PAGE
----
The analgesic effect of different antidepressants combined with aspirin on thermally induced pain in Albino mice
Background: Combination analgesics provide more effective pain relief for a broader spectrum of pain. This research examines the possible potentiation of the analgesic effect of different classes of antidepressants when combined with aspirin in thermal model of pain using Albino mice.
Methods: Different groups of six animals each were injected intraperitoneally by different doses of aspirin (50, 100, or 200 mg/kg), imipramine (2.5, 7.5, 15 or 30 mg/kg), fluoxetine (1.25, 2.5, 5 or 7.5 mg/kg), mirtazapine (1.25, 2.5, or 5 mg/kg) and a combination of a fixed dose of aspirin (100 mg/kg) with the different doses of the three antidepressants. One hour later the analgesic effect of these treatments were evaluated against thermally induced pain. All data were subjected to statistical analysis using unpaired Student’s t-test.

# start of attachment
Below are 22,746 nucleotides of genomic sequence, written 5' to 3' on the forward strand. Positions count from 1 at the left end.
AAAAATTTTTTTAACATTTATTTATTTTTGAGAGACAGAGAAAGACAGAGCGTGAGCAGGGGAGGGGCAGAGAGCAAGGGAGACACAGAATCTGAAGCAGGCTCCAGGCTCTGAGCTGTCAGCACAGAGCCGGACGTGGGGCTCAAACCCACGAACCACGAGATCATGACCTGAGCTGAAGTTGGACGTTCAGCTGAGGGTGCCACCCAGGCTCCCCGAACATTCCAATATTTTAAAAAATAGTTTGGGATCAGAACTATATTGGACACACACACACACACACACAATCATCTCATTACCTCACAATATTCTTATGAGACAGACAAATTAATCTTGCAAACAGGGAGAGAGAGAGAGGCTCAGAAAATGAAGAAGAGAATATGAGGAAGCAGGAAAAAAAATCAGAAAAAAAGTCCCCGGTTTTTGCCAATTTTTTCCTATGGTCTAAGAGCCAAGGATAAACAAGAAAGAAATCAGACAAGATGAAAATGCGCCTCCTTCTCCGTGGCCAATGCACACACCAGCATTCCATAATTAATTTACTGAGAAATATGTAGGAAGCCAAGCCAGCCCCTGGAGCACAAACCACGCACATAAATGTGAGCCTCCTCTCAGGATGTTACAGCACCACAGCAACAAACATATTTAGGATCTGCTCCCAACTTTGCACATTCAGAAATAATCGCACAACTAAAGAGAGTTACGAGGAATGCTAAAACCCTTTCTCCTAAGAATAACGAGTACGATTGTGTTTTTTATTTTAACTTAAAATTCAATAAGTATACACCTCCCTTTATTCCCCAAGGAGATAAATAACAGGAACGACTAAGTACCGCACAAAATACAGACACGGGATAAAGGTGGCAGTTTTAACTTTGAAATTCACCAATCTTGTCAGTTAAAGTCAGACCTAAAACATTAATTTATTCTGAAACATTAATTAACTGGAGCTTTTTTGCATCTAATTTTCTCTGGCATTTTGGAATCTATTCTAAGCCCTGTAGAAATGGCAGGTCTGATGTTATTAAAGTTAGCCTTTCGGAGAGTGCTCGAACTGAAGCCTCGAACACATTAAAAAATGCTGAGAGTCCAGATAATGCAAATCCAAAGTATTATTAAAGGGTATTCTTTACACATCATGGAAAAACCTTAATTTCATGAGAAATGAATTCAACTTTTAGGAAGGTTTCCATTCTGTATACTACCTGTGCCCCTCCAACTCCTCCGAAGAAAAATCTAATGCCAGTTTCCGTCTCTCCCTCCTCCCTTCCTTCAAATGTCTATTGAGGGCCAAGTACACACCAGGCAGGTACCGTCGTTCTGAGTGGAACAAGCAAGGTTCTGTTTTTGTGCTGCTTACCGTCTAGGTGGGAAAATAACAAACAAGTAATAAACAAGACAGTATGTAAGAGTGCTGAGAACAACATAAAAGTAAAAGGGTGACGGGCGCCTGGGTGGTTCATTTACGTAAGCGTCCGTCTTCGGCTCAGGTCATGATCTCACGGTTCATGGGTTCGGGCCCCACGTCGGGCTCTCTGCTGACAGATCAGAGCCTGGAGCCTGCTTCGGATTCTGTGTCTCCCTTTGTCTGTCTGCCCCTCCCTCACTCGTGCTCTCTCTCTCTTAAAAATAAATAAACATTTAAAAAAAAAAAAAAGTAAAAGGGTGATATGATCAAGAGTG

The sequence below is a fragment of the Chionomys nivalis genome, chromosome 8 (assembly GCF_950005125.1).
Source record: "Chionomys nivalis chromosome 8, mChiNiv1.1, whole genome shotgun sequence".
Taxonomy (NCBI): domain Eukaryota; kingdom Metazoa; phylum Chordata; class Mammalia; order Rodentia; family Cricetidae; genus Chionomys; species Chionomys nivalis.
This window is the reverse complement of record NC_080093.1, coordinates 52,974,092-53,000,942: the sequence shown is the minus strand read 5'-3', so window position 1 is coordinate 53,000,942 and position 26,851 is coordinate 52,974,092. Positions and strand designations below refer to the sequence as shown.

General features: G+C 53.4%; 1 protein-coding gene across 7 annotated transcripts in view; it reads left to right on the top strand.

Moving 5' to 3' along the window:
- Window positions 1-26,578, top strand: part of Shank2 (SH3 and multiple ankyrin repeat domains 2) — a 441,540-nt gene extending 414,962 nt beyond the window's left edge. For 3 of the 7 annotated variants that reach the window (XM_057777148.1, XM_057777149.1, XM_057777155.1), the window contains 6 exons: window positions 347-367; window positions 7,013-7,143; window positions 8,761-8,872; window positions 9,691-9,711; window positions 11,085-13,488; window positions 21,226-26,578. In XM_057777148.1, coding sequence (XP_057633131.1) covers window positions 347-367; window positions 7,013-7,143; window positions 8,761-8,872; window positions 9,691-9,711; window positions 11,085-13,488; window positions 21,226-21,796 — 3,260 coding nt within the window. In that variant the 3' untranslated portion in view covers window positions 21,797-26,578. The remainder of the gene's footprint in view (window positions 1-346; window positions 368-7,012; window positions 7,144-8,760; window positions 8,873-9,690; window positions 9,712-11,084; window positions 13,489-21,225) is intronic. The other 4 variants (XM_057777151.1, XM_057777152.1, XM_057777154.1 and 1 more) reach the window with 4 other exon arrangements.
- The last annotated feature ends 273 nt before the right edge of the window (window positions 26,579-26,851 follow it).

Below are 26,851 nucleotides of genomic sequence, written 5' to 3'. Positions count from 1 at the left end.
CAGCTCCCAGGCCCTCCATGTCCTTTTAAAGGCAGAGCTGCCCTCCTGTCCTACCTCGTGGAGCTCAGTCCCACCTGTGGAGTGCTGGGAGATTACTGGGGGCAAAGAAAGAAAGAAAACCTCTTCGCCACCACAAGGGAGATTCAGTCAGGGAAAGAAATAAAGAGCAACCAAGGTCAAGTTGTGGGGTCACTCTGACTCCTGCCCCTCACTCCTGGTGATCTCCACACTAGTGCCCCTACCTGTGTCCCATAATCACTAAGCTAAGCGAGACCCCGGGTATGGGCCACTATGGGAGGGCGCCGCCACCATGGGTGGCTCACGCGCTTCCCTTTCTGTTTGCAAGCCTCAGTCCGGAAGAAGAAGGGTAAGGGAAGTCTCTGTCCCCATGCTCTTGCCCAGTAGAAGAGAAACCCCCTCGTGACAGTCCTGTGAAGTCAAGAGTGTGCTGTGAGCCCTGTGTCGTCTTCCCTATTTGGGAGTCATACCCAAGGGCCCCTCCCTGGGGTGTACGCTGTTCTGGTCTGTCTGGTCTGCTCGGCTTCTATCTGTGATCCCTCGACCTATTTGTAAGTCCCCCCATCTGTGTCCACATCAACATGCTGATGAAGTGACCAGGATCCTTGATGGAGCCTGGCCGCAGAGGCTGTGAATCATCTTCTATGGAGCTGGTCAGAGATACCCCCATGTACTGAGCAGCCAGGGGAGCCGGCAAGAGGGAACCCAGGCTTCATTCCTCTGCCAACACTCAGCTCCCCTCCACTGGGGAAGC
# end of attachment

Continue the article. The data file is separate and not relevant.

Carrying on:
Results: Aspirin had no analgesic effect in thermally induced pain. The three selected antidepressants produced dose dependent analgesia. The addition of a fixed dose of aspirin to imipramine significantly increased the reaction time (RT) of the lowest dose (by 23%) and the highest dose (by 20%). The addition of the fixed dose of aspirin to fluoxetine significantly increased RT by 13% of the dose 2.5 mg/kg. Finally, the addition of the fixed dose of aspirin significantly potentiated the antinociceptive effect of the different doses of mirtazapine (RT was increased by 24, 54 and 38% respectively).
Conclusion: Combination of aspirin with an antidepressant might produce better analgesia, increasing the efficacy of pain management and reduces side effects by using smaller doses of each drug.
Keywords: analgesia; antidepressants; aspirin; combination analgesics; hot plate